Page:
Real Michiana: Planting a seed for change in their community
SOUTH BEND, Ind. -- A South Bend couple's vision for a prettier space planted a seed for change in their community.
The sound of kids playing and laughing now punctuates a lot that's been quiet for some time.
“Just from the first cut...that invited kids to come play in the field," said Maurice McGee, who grew up in the Near West Side neighborhood.
A field along South Bend's Jefferson Boulevard has quite literally blossomed in the last ten years.
"When we moved in, that’s one of the first things we saw were these two lots, and somebody was mowing them, but there was nothing happening with them," said Karl Edmonson.
He and his wife, Megyn, moved into their home in Near West Side neighborhood in 2001.
“Sort of as a passing idea, oh it’d be nice...if we could plant a garden or something like that," he said.
An opportunity sprang up eight years later when the couple bought two abandoned lots in a tax sale.
“Ultimately it‘s about creating the environment that we want to live in," said Karl.
They acquired another lot in 2012, a small corner from the city in 2013, and a dilapidated rental property in the middle in 2015, which they promptly tore down.
“I think I the whole time thought we just need to get rid of that and have this whole space, because this could be a whole park then," said Megyn.
With each muddy boot, potted plant, and pile of bricks, they paved their way to a quaint pocket park.
“When we had the sidewalk done last year, that’s when neighborhood people that we don’t know realized that this is a park. All of a sudden, people were like this is a park!" said Meg.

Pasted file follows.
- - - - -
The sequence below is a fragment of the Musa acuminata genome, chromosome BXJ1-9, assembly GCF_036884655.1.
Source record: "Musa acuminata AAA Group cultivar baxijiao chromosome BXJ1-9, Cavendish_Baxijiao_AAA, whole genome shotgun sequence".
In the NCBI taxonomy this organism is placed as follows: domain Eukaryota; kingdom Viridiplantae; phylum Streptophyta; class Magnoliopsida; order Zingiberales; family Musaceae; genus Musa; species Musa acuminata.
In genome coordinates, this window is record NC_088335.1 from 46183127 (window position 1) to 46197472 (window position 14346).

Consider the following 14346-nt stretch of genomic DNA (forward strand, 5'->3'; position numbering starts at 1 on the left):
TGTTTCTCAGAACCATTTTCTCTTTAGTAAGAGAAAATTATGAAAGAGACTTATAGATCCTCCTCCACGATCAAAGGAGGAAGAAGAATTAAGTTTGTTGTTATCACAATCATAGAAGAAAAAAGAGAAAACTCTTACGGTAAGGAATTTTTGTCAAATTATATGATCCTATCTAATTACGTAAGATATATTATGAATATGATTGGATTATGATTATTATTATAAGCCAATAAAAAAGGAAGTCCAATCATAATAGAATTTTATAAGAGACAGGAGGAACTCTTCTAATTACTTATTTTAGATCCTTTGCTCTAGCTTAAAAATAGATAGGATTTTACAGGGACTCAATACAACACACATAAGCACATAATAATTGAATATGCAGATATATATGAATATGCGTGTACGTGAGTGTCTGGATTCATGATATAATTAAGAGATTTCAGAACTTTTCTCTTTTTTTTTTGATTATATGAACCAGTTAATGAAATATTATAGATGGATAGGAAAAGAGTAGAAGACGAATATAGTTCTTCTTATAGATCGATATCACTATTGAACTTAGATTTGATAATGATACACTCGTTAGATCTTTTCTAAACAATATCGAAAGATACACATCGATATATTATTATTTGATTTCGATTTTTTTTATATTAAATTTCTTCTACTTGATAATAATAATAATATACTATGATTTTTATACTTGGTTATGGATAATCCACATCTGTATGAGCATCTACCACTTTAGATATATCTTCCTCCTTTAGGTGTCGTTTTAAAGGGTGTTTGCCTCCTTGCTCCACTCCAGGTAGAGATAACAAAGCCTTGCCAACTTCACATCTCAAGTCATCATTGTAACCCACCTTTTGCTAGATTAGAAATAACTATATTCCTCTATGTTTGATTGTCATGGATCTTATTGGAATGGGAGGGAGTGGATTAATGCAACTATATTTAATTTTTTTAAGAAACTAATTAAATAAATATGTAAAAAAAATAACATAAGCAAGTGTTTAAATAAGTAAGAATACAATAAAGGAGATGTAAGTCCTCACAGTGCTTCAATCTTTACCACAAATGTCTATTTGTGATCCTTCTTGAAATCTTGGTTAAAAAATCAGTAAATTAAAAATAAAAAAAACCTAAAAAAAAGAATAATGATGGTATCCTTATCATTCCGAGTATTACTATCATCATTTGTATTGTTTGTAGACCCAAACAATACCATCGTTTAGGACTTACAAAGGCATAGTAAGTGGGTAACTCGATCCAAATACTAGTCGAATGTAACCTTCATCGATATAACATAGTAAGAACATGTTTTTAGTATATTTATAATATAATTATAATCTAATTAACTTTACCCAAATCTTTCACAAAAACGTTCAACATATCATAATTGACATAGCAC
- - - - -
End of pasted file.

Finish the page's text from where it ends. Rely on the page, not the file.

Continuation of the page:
“This is what happens when you have somebody or some people who want to do more than just talk about it...You have a group of people that actually does that, a group of people with different opinions and different input, because this is the collaboration of a whole bunch of input,you end up having this beautiful park space," said Maurice.
Maurice grew up in his grandmother's home just a block away from the new park.
Click below to learn about the memory that sticks out to him from his childhood.
"I defended it when I was growing up, and I certainly defend it now," he said.
“I thought it was really one of the most profound things that had happened in the neighborhood for years and years. Very impressed by them and what they did...If you’ve got an artist painting in your neighborhood, that’s a positive thing, because they’re not afraid of being shot for instance," said Alan Larkin, who's lived in the neighborhood since the 1980's.
Karl hopes this project can help erase some of the stigma attached to the neighborhood.
"It’s not the bad part of town. It’s really great," he said.
"I sometimes feel powerless to contribute in the grand scheme of things, but if neighborhood kids can enjoy throwing around a ball in a nice space, that’s something I can control...so I think that that’s how we can contribute. It’s pretty small really," said Megyn.
At the end of the day, she says they're just trying to leave it better than they found it.
The group's next goal is make the former alley next to the parks into a pedestrian walkway that leads right up to the Civil Rights Heritage Center.
They're also still working to figure out a name for the park, so if you have suggestions, you can reach out to the Near West Side Neighborhood Group's Facebook page.
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To learn a bit about the psychology behind green spaces, click below.